An Illinois federal court recently rejected an online eyewear retailer’s request for attorneys’ fees as the prevailing party in a Biometric Information Privacy Act (BIPA or Privacy Act) class action over its virtual try-on (VTO) tools. The district judge had previously dismissed the case with prejudice under the Privacy Act’s health care exemption.
- An Illinois federal judge ruled that to the extent that the Privacy Act allows a prevailing defendant to recover attorneys’ fees, the defendant must show the losing plaintiff acted in bad faith.
- The judge said it was not unreasonable for a plaintiff to pursue privacy claims over an online eyewear VTO tool even though two other cases were dismissed under the Privacy Act’s healthcare exemption.
On July 27, 2023, a federal judge in the U.S. District Court for the Northern District of Illinois denied Christian Dior, Inc.’s motion for attorneys’ fees as the “prevailing party,” holding that the company could not recover attorneys’ fees under the Privacy Act as a defendant without showing the claims against it were brought in bad faith.
The ruling comes despite the fact that the lawsuit was filed against it after another federal court had tossed a similar Privacy Act case over an online eyewear VTO tool based on the healthcare exemption and even though the plaintiff continued to pursue her claims after a second similar suit was dismissed for the same reason.
On February 10, 2023, the judge in Warmack-Stillwell v. Christian Dior, Inc. tossed claims alleging that a VTO tool, which allowed online shoppers to view what sunglasses might look like on their faces, had unlawfully scanned their facial geometry. The judge held that claims fell into the healthcare exemption to the Privacy Act—which regulates the collection, use, storage, transmission, and destruction of “biometric identifier” and “biometric information” including facial geometry.
The judge held that even though a consumer may use a VTO tool only for styling purposes, both prescription and nonprescription sunglasses are Class I medical devices that protect users from the harmful effects of the sun. Therefore, the claims involved “information captured from a patient in a health care setting” not covered by the Privacy Act.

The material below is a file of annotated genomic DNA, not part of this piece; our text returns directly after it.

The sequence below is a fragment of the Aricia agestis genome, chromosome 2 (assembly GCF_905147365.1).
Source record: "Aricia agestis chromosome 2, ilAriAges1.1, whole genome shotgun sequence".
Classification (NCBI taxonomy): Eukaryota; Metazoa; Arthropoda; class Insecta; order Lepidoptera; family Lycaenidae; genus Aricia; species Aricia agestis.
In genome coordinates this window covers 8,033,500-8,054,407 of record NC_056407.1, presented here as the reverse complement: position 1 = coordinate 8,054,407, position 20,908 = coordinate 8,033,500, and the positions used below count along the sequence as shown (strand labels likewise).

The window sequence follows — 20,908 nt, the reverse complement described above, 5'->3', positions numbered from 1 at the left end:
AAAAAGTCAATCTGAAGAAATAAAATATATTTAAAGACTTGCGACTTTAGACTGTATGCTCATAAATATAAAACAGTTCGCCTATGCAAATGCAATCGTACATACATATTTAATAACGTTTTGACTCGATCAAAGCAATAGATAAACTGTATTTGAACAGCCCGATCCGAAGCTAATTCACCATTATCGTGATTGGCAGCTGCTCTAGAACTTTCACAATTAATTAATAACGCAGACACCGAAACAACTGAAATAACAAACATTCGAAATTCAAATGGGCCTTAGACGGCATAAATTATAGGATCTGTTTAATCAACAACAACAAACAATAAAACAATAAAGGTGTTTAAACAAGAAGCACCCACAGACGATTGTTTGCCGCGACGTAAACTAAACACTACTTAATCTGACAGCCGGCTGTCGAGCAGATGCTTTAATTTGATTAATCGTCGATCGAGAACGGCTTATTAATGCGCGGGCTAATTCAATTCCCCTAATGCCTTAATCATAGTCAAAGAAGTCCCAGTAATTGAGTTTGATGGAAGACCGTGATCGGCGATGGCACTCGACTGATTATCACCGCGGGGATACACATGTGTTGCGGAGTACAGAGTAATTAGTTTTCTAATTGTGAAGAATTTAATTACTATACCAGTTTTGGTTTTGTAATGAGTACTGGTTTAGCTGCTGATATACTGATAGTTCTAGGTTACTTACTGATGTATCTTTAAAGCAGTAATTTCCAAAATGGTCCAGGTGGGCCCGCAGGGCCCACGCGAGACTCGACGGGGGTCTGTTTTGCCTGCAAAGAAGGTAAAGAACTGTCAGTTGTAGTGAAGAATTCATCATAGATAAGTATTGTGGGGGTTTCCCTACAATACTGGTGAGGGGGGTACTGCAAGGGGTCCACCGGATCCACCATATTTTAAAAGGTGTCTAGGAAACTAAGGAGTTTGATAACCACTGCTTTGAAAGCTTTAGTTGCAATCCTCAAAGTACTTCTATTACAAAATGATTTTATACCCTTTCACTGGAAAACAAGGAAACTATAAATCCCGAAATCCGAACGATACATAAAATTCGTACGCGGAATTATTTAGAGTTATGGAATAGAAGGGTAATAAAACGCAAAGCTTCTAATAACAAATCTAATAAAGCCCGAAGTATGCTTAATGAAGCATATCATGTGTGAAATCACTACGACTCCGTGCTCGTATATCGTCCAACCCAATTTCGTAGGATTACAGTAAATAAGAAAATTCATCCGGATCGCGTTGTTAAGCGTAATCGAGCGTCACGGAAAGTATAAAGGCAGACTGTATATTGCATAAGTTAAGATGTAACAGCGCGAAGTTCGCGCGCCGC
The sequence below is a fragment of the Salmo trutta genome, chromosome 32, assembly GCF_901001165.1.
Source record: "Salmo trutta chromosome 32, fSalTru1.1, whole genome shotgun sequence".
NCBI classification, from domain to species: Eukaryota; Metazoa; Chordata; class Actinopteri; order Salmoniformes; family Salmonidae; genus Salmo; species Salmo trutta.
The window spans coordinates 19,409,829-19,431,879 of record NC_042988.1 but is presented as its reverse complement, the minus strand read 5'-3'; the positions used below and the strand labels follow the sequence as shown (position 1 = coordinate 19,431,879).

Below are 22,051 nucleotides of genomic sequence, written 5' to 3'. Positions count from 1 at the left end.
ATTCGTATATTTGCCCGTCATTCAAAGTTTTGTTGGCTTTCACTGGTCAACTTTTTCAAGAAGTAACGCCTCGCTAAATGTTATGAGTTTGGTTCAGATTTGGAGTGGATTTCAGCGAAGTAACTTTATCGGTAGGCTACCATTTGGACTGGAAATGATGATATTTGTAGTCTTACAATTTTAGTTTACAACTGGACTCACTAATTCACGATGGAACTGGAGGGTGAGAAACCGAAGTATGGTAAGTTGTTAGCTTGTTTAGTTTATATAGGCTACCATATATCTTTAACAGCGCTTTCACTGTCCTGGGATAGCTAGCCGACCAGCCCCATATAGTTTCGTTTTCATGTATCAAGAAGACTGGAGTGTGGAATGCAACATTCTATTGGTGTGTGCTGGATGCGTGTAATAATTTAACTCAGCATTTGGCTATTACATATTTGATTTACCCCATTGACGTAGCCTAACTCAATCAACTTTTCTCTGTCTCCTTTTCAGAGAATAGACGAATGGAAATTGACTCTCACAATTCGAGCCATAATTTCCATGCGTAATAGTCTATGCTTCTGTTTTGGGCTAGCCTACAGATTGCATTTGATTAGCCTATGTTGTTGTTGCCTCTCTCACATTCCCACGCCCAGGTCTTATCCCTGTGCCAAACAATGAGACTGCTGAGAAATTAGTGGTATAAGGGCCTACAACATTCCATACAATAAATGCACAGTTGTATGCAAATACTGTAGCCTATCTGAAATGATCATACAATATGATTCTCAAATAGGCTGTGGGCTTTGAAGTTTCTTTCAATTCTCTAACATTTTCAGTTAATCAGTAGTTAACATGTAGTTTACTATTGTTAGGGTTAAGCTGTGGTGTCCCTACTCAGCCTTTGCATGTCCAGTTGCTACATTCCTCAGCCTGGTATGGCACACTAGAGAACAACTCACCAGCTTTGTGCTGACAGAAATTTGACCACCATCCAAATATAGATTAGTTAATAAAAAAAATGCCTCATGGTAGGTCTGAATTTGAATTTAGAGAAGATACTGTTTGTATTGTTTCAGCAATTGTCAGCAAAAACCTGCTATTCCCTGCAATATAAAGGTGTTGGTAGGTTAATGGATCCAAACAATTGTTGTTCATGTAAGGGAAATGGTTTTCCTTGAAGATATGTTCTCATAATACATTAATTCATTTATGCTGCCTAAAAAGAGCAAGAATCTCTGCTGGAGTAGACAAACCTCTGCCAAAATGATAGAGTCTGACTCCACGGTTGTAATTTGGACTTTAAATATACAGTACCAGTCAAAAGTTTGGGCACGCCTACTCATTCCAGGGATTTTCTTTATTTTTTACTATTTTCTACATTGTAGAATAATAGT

Christian Dior then filed a motion to recover attorneys’ fees arguing that the Privacy Act states that “[a] prevailing party may recover for each violation … reasonable attorneys’ fees and costs, including expert witness fees and other litigation expenses.”
The judge in Warmack-Stillwell stated that while it is not clear that the Privacy Act allows defendants to recover attorneys’ fees, to the extent that it does, the act requires a defendant to make an initial, or threshold, showing of bad faith. The judge found it significant that the only way the legislature provided to enforce compliance” was through a private right of action.
The judge stated that “[e]xposing plaintiffs bringing BIPA suits in good faith, even if ultimately unsuccessful, to attorneys’ fees would unduly chill the sole enforcement mechanism for a law the legislature clearly intended to protect critical privacy interests and would defy BIPA’s remedial purpose.” In a footnote, the judge stated that even if bad faith were only one factor to consider, the judge would still deny Christian Dior’s motion for attorneys’ fees “because the other factors identified by Dior do not outweigh the bad faith factor here.
The judge further ruled that the Illinois Supreme Court’s ruling in Cothron v. White Castle System Inc., that courts have “discretion” to fashion an appropriate remedy, did not change its analysis. The judge relied on a separate precedent that suggested that where a law leaves discretion to a trial court on attorneys’ fees, a court “must consider the overall purpose of the statute” to determine whether a showing of bad faith is required.
Ultimately, the judge stated that “it was not unreasonable for plaintiff to pursue her case” even though federal courts in two other cases had found that VTO tools used for prescription glasses and nonprescription sunglasses fell under the Privacy Act’s healthcare exemption. The judge stated those decisions are not binding and that neither the Seventh Circuit nor the Illinois Supreme Court have provided guidance on the issue.
The Warmack-Stillwell case highlights the difficulty for defendants to recover attorneys’ fees after prevailing in a Privacy Act case even as courts continue to read the Privacy Act to open companies up to liability for even minor violations of the act’s granular requirements. The judge found that Christian Dior was not entitled to recover fees even though the plaintiff pursued Privacy Act claims on a theory that courts had held to be covered by the Privacy Act’s healthcare exemption. At the same time, the judge in Warmack-Stillwell pointed out that binding legal authority has yet to provide guidance on the question of whether shopping for eyewear that has arguable medical purposes falls into the healthcare exemption.